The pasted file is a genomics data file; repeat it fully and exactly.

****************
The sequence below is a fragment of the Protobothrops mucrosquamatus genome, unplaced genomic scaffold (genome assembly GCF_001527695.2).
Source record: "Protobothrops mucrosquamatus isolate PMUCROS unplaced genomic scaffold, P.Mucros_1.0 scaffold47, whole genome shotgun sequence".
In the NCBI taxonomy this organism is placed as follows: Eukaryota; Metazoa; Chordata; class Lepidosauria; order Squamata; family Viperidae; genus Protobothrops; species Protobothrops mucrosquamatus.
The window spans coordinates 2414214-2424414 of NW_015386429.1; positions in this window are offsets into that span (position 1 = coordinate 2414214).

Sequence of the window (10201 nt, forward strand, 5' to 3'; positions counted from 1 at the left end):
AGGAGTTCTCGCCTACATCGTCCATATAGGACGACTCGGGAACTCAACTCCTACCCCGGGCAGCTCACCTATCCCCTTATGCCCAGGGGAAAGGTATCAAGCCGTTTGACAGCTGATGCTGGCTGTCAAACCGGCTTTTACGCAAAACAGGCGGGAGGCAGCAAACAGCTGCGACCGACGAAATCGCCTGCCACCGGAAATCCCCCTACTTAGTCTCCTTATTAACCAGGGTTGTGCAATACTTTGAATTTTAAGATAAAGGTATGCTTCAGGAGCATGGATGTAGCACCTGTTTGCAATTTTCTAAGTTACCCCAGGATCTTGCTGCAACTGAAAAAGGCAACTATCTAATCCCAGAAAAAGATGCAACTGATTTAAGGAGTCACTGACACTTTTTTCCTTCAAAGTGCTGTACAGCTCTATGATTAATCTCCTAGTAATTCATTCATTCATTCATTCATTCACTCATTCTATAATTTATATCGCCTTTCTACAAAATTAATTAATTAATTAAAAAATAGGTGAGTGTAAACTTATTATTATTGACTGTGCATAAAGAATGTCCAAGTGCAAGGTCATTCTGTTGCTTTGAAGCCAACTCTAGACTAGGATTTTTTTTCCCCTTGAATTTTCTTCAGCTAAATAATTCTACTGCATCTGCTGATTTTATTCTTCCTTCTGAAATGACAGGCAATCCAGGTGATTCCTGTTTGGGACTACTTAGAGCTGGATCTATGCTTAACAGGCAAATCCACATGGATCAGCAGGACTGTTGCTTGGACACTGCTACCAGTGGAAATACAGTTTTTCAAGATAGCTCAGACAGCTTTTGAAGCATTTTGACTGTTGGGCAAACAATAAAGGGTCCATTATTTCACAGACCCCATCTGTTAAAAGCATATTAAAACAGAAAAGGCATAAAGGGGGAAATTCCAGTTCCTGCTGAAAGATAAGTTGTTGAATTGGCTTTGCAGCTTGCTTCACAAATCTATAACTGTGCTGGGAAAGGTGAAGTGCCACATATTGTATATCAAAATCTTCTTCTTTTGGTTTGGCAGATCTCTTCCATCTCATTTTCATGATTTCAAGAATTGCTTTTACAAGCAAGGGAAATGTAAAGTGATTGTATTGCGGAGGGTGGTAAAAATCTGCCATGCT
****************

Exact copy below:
The sequence below is a fragment of the Protobothrops mucrosquamatus genome, unplaced genomic scaffold (genome assembly GCF_001527695.2).
Source record: "Protobothrops mucrosquamatus isolate PMUCROS unplaced genomic scaffold, P.Mucros_1.0 scaffold47, whole genome shotgun sequence".
In the NCBI taxonomy this organism is placed as follows: Eukaryota; Metazoa; Chordata; class Lepidosauria; order Squamata; family Viperidae; genus Protobothrops; species Protobothrops mucrosquamatus.
The window spans coordinates 2414214-2424414 of NW_015386429.1; positions in this window are offsets into that span (position 1 = coordinate 2414214).

Sequence of the window (10201 nt, forward strand, 5' to 3'; positions counted from 1 at the left end):
AGGAGTTCTCGCCTACATCGTCCATATAGGACGACTCGGGAACTCAACTCCTACCCCGGGCAGCTCACCTATCCCCTTATGCCCAGGGGAAAGGTATCAAGCCGTTTGACAGCTGATGCTGGCTGTCAAACCGGCTTTTACGCAAAACAGGCGGGAGGCAGCAAACAGCTGCGACCGACGAAATCGCCTGCCACCGGAAATCCCCCTACTTAGTCTCCTTATTAACCAGGGTTGTGCAATACTTTGAATTTTAAGATAAAGGTATGCTTCAGGAGCATGGATGTAGCACCTGTTTGCAATTTTCTAAGTTACCCCAGGATCTTGCTGCAACTGAAAAAGGCAACTATCTAATCCCAGAAAAAGATGCAACTGATTTAAGGAGTCACTGACACTTTTTTCCTTCAAAGTGCTGTACAGCTCTATGATTAATCTCCTAGTAATTCATTCATTCATTCATTCATTCACTCATTCTATAATTTATATCGCCTTTCTACAAAATTAATTAATTAATTAAAAAATAGGTGAGTGTAAACTTATTATTATTGACTGTGCATAAAGAATGTCCAAGTGCAAGGTCATTCTGTTGCTTTGAAGCCAACTCTAGACTAGGATTTTTTTTCCCCTTGAATTTTCTTCAGCTAAATAATTCTACTGCATCTGCTGATTTTATTCTTCCTTCTGAAATGACAGGCAATCCAGGTGATTCCTGTTTGGGACTACTTAGAGCTGGATCTATGCTTAACAGGCAAATCCACATGGATCAGCAGGACTGTTGCTTGGACACTGCTACCAGTGGAAATACAGTTTTTCAAGATAGCTCAGACAGCTTTTGAAGCATTTTGACTGTTGGGCAAACAATAAAGGGTCCATTATTTCACAGACCCCATCTGTTAAAAGCATATTAAAACAGAAAAGGCATAAAGGGGGAAATTCCAGTTCCTGCTGAAAGATAAGTTGTTGAATTGGCTTTGCAGCTTGCTTCACAAATCTATAACTGTGCTGGGAAAGGTGAAGTGCCACATATTGTATATCAAAATCTTCTTCTTTTGGTTTGGCAGATCTCTTCCATCTCATTTTCATGATTTCAAGAATTGCTTTTACAAGCAAGGGAAATGTAAAGTGATTGTATTGCGGAGGGTGGTAAAAATCTGCCATGCT